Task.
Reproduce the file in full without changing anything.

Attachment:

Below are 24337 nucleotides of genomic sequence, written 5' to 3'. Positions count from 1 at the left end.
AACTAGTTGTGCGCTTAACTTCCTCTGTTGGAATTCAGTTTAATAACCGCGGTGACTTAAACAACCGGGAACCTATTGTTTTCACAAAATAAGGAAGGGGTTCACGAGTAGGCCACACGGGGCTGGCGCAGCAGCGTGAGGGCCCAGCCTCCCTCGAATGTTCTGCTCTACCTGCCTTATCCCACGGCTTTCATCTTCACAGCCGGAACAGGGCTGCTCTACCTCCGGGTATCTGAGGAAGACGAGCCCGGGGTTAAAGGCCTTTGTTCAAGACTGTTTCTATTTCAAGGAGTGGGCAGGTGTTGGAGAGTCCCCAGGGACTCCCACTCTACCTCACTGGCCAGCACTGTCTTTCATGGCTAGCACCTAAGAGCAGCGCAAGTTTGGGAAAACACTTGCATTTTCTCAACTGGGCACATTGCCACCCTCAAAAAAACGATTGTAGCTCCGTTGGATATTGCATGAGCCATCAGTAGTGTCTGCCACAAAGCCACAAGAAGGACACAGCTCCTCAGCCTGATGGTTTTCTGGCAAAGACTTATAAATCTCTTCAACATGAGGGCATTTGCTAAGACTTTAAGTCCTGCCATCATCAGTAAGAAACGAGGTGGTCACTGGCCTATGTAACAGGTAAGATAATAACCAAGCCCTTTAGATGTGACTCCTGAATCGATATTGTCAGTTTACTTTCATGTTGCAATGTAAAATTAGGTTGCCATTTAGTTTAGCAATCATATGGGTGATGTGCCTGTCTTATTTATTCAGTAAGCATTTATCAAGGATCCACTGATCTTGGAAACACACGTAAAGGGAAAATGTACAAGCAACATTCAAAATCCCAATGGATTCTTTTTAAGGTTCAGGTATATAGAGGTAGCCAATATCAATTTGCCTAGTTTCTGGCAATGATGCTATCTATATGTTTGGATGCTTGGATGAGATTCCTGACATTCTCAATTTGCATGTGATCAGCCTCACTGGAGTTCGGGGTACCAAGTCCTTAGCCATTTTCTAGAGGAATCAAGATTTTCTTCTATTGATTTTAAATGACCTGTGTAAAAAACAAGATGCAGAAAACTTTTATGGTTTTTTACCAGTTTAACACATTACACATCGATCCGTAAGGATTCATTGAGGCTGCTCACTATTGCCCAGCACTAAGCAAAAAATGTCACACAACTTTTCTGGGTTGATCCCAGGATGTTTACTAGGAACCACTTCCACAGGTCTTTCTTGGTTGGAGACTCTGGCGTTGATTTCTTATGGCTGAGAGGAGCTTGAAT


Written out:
Below are 24337 nucleotides of genomic sequence, written 5' to 3'. Positions count from 1 at the left end.
AACTAGTTGTGCGCTTAACTTCCTCTGTTGGAATTCAGTTTAATAACCGCGGTGACTTAAACAACCGGGAACCTATTGTTTTCACAAAATAAGGAAGGGGTTCACGAGTAGGCCACACGGGGCTGGCGCAGCAGCGTGAGGGCCCAGCCTCCCTCGAATGTTCTGCTCTACCTGCCTTATCCCACGGCTTTCATCTTCACAGCCGGAACAGGGCTGCTCTACCTCCGGGTATCTGAGGAAGACGAGCCCGGGGTTAAAGGCCTTTGTTCAAGACTGTTTCTATTTCAAGGAGTGGGCAGGTGTTGGAGAGTCCCCAGGGACTCCCACTCTACCTCACTGGCCAGCACTGTCTTTCATGGCTAGCACCTAAGAGCAGCGCAAGTTTGGGAAAACACTTGCATTTTCTCAACTGGGCACATTGCCACCCTCAAAAAAACGATTGTAGCTCCGTTGGATATTGCATGAGCCATCAGTAGTGTCTGCCACAAAGCCACAAGAAGGACACAGCTCCTCAGCCTGATGGTTTTCTGGCAAAGACTTATAAATCTCTTCAACATGAGGGCATTTGCTAAGACTTTAAGTCCTGCCATCATCAGTAAGAAACGAGGTGGTCACTGGCCTATGTAACAGGTAAGATAATAACCAAGCCCTTTAGATGTGACTCCTGAATCGATATTGTCAGTTTACTTTCATGTTGCAATGTAAAATTAGGTTGCCATTTAGTTTAGCAATCATATGGGTGATGTGCCTGTCTTATTTATTCAGTAAGCATTTATCAAGGATCCACTGATCTTGGAAACACACGTAAAGGGAAAATGTACAAGCAACATTCAAAATCCCAATGGATTCTTTTTAAGGTTCAGGTATATAGAGGTAGCCAATATCAATTTGCCTAGTTTCTGGCAATGATGCTATCTATATGTTTGGATGCTTGGATGAGATTCCTGACATTCTCAATTTGCATGTGATCAGCCTCACTGGAGTTCGGGGTACCAAGTCCTTAGCCATTTTCTAGAGGAATCAAGATTTTCTTCTATTGATTTTAAATGACCTGTGTAAAAAACAAGATGCAGAAAACTTTTATGGTTTTTTACCAGTTTAACACATTACACATCGATCCGTAAGGATTCATTGAGGCTGCTCACTATTGCCCAGCACTAAGCAAAAAATGTCACACAACTTTTCTGGGTTGATCCCAGGATGTTTACTAGGAACCACTTCCACAGGTCTTTCTTGGTTGGAGACTCTGGCGTTGATTTCTTATGGCTGAGAGGAGCTTGAAT